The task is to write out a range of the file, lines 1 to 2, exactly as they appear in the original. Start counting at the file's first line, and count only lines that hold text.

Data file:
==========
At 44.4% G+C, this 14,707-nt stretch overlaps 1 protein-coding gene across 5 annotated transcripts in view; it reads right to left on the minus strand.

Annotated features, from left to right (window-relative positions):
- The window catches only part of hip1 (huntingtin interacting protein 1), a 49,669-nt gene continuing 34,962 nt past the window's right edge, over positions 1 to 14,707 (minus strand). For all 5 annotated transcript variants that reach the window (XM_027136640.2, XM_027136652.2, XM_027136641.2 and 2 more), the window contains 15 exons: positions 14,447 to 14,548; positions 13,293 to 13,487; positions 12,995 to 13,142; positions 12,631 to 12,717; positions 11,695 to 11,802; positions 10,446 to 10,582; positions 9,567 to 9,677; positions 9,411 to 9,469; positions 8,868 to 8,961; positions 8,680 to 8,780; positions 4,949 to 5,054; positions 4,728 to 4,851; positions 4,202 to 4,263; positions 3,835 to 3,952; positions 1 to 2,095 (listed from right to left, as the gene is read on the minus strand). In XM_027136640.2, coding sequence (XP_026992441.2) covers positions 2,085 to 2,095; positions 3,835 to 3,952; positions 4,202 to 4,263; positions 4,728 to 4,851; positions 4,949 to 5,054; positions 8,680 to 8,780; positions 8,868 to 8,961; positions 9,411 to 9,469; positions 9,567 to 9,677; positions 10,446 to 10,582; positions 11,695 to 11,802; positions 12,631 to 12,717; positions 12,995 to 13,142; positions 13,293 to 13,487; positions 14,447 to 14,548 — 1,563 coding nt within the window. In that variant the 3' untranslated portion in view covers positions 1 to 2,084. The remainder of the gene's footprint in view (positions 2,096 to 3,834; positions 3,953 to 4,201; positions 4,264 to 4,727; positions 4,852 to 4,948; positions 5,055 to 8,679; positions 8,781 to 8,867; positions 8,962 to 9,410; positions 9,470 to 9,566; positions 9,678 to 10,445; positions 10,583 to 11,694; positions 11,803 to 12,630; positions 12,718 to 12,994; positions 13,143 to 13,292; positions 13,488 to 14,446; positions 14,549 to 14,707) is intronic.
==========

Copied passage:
At 44.4% G+C, this 14,707-nt stretch overlaps 1 protein-coding gene across 5 annotated transcripts in view; it reads right to left on the minus strand.

Annotated features, from left to right (window-relative positions):